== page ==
Rana, I et al., (2023). Mapping the key characteristics of carcinogens for glyphosate and its formulations: A systematic review. Chemosphere 339:139572.
Abstract: Glyphosate was classified as a probable human carcinogen (Group 2A) by the International Agency for Research on Cancer (IARC) partially due to strong mechanistic evidence in 2015. Since then, numerous studies of glyphosate and its formulations (GBF) have emerged. These studies can be evaluated for cancer hazard identification with the newly described ten key characteristics (KC) of carcinogens approach. Our objective was to assess all in vivo, ex vivo, and in vitro mechanistic studies of human and experimental animals (mammals) that compared exposure to glyphosate/GBF with low/no exposure counterparts for evidence of the ten KCs. A protocol with our methods adhering to PRISMA guidelines was registered a priori (INPLASY202180045). Two blinded reviewers screened all in vivo, ex vivo, and in vitro studies of glyphosate/GBF exposure in humans/mammals reporting any KC-related outcome available in PubMed before August 2021. Studies that met inclusion criteria underwent data extraction conducted in duplicate for each KC outcome reported along with key aspects of internal/external validity, results, and reference information. These data were used to construct a matrix that was subsequently analyzed in the program R to conduct strength of evidence and quality assessments. Of the 2537 articles screened, 175 articles met inclusion criteria, from which we extracted >50,000 data points related to KC outcomes. Data analysis revealed strong evidence for KC2, KC4, KC5, KC6, KC8, limited evidence for KC1 and KC3, and inadequate evidence for KC7, KC9, and KC10. Notably, our in-depth quality analyses of genotoxicity (KC2) and endocrine disruption (KC8) revealed strong and consistent positive findings. For KC2, we found: 1) studies conducted in humans and human cells provided stronger positive evidence than counterpart animal models; 2) GBF elicited a stronger effect in both human and animal systems when compared to glyphosate alone; and 3) the highest quality studies in humans and human cells consistently revealed strong evidence of genotoxicity. Our analysis of KC8 indicated that glyphosate’s ability to modulate hormone levels and estrogen receptor activity is sensitive to both exposure concentration and formulation. The modulations observed provide clear evidence that glyphosate interacts with receptors, alters receptor activation, and modulates the levels and effects of endogenous ligands (including hormones). Our findings strengthen the mechanistic evidence that glyphosate is a probable human carcinogen and provide biological plausibility for previously reported cancer associations in humans, such as non-Hodgkin lymphoma. We identified potential molecular interactions and subsequent key events that were used to generate a probable pathway to lymphomagenesis.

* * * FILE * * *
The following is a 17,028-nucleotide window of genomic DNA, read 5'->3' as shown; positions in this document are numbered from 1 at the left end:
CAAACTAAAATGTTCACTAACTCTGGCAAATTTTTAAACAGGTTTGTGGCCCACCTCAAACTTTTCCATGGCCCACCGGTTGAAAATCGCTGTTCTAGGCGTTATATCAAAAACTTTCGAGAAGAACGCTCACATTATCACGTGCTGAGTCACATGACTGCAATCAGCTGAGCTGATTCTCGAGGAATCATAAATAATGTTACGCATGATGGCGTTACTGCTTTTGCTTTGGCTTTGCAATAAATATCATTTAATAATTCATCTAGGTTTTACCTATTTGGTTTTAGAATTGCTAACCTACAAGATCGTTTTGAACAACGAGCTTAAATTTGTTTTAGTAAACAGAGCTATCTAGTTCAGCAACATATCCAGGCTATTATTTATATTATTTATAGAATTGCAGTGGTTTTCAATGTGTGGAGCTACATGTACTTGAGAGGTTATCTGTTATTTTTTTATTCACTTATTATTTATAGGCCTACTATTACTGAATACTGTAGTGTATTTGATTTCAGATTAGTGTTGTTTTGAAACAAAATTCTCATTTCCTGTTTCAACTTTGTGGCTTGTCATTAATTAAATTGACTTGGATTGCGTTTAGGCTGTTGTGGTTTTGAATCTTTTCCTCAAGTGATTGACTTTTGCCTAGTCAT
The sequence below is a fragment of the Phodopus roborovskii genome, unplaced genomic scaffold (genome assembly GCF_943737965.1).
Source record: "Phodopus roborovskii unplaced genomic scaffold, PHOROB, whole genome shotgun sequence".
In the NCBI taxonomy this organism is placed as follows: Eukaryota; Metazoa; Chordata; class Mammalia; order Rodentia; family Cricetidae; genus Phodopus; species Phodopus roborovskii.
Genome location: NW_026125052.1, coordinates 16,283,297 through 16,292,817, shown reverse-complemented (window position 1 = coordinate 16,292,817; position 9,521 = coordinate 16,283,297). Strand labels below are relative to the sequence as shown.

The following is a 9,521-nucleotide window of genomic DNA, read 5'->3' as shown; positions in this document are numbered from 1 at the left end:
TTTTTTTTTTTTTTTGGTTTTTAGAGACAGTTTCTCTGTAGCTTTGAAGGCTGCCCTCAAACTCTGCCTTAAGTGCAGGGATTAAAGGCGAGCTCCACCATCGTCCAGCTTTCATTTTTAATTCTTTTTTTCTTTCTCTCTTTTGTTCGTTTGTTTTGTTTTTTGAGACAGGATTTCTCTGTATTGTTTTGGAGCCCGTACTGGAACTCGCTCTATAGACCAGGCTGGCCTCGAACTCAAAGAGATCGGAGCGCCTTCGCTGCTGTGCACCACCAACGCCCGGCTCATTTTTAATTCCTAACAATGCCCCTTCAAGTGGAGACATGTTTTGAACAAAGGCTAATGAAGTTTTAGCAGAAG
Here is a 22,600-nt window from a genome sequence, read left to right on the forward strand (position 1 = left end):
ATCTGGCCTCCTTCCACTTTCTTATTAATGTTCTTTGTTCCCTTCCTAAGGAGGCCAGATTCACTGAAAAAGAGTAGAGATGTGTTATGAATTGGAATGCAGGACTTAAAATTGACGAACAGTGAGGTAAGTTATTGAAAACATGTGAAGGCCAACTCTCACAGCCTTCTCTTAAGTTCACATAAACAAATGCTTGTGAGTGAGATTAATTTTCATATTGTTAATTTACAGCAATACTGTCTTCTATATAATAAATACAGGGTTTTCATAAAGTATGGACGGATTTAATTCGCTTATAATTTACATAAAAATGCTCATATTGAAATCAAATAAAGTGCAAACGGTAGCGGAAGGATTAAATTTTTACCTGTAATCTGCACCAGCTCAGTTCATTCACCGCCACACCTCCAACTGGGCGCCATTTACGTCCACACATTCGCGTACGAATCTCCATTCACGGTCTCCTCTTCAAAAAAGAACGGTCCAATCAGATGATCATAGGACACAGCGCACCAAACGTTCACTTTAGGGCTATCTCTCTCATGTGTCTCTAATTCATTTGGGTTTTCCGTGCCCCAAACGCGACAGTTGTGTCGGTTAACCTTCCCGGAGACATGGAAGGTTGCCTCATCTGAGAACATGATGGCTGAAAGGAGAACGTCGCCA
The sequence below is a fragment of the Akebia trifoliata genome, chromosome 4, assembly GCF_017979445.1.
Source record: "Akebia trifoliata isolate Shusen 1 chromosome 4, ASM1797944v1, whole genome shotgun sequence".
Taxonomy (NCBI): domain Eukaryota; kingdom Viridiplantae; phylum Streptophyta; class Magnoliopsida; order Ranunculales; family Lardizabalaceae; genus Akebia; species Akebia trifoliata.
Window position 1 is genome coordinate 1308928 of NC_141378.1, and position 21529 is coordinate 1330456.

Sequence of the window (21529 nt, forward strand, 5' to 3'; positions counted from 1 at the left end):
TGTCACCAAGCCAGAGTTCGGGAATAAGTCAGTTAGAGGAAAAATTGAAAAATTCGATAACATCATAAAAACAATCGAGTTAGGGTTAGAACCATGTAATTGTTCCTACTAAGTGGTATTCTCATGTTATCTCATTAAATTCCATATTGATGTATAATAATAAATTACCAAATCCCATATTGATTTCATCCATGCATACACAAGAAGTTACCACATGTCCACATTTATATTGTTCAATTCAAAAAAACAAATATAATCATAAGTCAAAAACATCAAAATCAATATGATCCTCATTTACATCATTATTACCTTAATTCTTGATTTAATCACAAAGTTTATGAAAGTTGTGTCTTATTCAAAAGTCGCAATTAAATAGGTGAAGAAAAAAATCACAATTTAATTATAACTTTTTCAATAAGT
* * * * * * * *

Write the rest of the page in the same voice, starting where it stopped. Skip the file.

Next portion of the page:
Rusyn, I and Wright, A (2023). Ten Years of Using Key Characteristics of Human Carcinogens to Organize and Evaluate Mechanistic Evidence in IARC Monographs on the Identification of Carcinogenic Hazards to Humans: Patterns and Associations. bioRxiv 2023.07.11.548354.